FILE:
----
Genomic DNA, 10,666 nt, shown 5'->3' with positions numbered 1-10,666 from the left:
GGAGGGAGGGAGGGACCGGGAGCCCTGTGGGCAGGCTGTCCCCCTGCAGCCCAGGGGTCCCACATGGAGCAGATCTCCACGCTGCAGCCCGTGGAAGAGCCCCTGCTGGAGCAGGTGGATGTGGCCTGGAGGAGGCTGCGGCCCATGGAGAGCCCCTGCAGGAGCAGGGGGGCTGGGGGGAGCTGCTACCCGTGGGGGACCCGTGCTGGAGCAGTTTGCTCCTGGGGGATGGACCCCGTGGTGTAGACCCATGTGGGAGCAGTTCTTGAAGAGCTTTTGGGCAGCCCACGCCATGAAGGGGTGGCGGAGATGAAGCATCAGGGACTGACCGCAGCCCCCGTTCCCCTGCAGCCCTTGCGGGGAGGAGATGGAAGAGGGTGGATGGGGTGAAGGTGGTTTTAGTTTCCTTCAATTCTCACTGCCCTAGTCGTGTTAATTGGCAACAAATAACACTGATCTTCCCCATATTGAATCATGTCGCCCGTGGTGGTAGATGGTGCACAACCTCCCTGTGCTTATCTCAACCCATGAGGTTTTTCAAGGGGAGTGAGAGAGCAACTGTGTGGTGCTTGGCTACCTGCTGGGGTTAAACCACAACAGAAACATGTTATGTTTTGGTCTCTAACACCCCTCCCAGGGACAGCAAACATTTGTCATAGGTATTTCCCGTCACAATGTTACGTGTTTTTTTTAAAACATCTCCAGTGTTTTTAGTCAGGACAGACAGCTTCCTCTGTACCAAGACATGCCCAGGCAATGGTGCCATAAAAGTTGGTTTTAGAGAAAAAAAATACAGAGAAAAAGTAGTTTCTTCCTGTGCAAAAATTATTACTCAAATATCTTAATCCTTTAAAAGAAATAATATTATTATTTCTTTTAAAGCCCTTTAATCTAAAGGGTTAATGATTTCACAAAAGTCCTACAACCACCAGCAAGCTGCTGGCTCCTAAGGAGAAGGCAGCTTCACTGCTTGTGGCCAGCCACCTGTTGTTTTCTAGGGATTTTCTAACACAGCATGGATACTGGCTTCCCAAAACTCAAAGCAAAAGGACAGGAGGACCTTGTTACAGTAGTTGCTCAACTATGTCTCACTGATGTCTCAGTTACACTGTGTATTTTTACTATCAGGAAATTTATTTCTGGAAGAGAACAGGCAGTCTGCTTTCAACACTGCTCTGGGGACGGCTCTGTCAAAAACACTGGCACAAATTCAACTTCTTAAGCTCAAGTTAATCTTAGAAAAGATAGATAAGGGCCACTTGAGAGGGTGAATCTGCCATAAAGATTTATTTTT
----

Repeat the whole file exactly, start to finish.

Genomic DNA, 10,666 nt, shown 5'->3' with positions numbered 1-10,666 from the left:
GGAGGGAGGGAGGGACCGGGAGCCCTGTGGGCAGGCTGTCCCCCTGCAGCCCAGGGGTCCCACATGGAGCAGATCTCCACGCTGCAGCCCGTGGAAGAGCCCCTGCTGGAGCAGGTGGATGTGGCCTGGAGGAGGCTGCGGCCCATGGAGAGCCCCTGCAGGAGCAGGGGGGCTGGGGGGAGCTGCTACCCGTGGGGGACCCGTGCTGGAGCAGTTTGCTCCTGGGGGATGGACCCCGTGGTGTAGACCCATGTGGGAGCAGTTCTTGAAGAGCTTTTGGGCAGCCCACGCCATGAAGGGGTGGCGGAGATGAAGCATCAGGGACTGACCGCAGCCCCCGTTCCCCTGCAGCCCTTGCGGGGAGGAGATGGAAGAGGGTGGATGGGGTGAAGGTGGTTTTAGTTTCCTTCAATTCTCACTGCCCTAGTCGTGTTAATTGGCAACAAATAACACTGATCTTCCCCATATTGAATCATGTCGCCCGTGGTGGTAGATGGTGCACAACCTCCCTGTGCTTATCTCAACCCATGAGGTTTTTCAAGGGGAGTGAGAGAGCAACTGTGTGGTGCTTGGCTACCTGCTGGGGTTAAACCACAACAGAAACATGTTATGTTTTGGTCTCTAACACCCCTCCCAGGGACAGCAAACATTTGTCATAGGTATTTCCCGTCACAATGTTACGTGTTTTTTTTAAAACATCTCCAGTGTTTTTAGTCAGGACAGACAGCTTCCTCTGTACCAAGACATGCCCAGGCAATGGTGCCATAAAAGTTGGTTTTAGAGAAAAAAAATACAGAGAAAAAGTAGTTTCTTCCTGTGCAAAAATTATTACTCAAATATCTTAATCCTTTAAAAGAAATAATATTATTATTTCTTTTAAAGCCCTTTAATCTAAAGGGTTAATGATTTCACAAAAGTCCTACAACCACCAGCAAGCTGCTGGCTCCTAAGGAGAAGGCAGCTTCACTGCTTGTGGCCAGCCACCTGTTGTTTTCTAGGGATTTTCTAACACAGCATGGATACTGGCTTCCCAAAACTCAAAGCAAAAGGACAGGAGGACCTTGTTACAGTAGTTGCTCAACTATGTCTCACTGATGTCTCAGTTACACTGTGTATTTTTACTATCAGGAAATTTATTTCTGGAAGAGAACAGGCAGTCTGCTTTCAACACTGCTCTGGGGACGGCTCTGTCAAAAACACTGGCACAAATTCAACTTCTTAAGCTCAAGTTAATCTTAGAAAAGATAGATAAGGGCCACTTGAGAGGGTGAATCTGCCATAAAGATTTATTTTT